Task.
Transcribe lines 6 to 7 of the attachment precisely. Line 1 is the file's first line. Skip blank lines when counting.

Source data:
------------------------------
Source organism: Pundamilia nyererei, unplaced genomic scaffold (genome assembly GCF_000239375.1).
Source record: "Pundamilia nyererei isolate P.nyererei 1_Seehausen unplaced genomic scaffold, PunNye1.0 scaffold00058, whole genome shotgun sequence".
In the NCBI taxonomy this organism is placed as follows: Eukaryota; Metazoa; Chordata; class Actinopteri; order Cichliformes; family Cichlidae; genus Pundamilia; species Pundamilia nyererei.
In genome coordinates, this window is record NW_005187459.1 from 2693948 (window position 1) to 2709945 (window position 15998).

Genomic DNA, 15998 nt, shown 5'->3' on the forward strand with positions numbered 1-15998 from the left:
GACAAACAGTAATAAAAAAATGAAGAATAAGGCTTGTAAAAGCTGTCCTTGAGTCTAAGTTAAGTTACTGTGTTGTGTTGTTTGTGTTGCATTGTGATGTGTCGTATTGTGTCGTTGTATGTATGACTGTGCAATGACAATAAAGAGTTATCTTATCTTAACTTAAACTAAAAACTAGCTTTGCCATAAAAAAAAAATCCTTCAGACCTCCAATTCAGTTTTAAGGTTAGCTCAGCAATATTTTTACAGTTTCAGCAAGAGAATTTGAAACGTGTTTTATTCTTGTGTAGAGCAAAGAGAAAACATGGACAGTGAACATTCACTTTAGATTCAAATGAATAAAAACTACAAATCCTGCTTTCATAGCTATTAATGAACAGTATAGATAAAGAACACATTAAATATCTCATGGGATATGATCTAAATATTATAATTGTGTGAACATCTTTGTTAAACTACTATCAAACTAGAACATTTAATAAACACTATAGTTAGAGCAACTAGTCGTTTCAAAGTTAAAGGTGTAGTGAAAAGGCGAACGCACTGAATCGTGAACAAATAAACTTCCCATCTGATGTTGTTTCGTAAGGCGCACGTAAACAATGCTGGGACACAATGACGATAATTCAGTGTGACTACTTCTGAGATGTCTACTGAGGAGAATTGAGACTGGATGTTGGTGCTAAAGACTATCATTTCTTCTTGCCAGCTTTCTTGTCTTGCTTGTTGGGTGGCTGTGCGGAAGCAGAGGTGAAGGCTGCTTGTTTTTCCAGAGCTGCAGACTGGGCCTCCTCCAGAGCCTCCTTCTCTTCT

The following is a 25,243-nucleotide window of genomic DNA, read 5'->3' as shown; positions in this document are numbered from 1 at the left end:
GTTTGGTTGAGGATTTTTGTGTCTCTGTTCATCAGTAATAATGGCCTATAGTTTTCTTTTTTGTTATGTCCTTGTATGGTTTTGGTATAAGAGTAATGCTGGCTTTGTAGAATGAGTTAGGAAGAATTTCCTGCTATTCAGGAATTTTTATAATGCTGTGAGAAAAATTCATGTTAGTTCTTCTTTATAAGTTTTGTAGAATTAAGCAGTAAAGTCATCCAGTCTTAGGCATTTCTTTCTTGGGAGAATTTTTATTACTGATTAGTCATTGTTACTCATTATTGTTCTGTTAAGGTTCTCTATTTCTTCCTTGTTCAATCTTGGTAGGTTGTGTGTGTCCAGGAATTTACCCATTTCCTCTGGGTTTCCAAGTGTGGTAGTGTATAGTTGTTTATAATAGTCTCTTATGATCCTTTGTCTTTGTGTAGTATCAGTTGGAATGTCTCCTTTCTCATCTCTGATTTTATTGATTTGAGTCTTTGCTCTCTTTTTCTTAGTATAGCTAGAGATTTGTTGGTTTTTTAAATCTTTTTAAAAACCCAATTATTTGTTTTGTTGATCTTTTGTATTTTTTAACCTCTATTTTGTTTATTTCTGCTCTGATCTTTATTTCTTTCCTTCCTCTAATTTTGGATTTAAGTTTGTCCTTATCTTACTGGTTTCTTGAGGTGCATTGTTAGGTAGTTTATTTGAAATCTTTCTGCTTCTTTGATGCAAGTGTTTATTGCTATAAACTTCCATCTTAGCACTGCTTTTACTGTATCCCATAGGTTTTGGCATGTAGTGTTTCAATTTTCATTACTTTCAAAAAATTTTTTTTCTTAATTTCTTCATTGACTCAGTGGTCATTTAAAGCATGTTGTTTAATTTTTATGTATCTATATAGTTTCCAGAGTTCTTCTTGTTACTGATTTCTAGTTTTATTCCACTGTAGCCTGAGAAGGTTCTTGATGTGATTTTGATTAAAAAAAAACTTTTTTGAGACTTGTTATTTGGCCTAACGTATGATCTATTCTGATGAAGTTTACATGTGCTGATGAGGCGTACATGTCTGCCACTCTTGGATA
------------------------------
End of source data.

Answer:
GACAAACAGTAATAAAAAAATGAAGAATAAGGCTTGTAAAAGCTGTCCTTGAGTCTAAGTTAAGTTACTGTGTTGTGTTGTTTGTGTTGCATTGTGATGTGTCGTATTGTGTCGTTGTATGTATGACTGTGCAATGACAATAAAGAGTTATCTTATCTTAACTTAAACTAAAAACTAGCTTTGCCATAAAAAAAAAATCCTTCAGACCTCCAATTCAGTTTTAAGGTTAGCTCAGCAATATTTTTACAGTTTCAGCAAGAGAATTTGAAACGTGTTTTATTCTTGTGTAGAGCAAAGAGAAAACATGGACAGTGAACATTCACTTTAGATTCAAATGAATAAAAACTACAAATCCTGCTTTCATAGCTATTAATGAACAGTATAGATAAAGAACACATTAAATATCTCATGGGATATGATCTAAATATTATAATTGTGTGAACATCTTTGTTAAACTACTATCAAACTAGAACATTTAATAAACACTATAGTTAGAGCAACTAGTCGTTTCAAAGTTAAAGGTGTAGTGAAAAGGCGAACGCACTGAATCGTGAACAAATAAACTTCCCATCTGATGTTGTTTCGTAAGGCGCACGTAAACAATGCTGGGACACAATGACGATAATTCAGTGTGACTACTTCTGAGATGTCTACTGAGGAGAATTGAGACTGGATGTTGGTGCTAAAGACTATCATTTCTTCTTGCCAGCTTTCTTGTCTTGCTTGTTGGGTGGCTGTGCGGAAGCAGAGGTGAAGGCTGCTTGTTTTTCCAGAGCTGCAGACTGGGCCTCCTCCAGAGCCTCCTTCTCTTCT

The following is a 25,243-nucleotide window of genomic DNA, read 5'->3' as shown; positions in this document are numbered from 1 at the left end: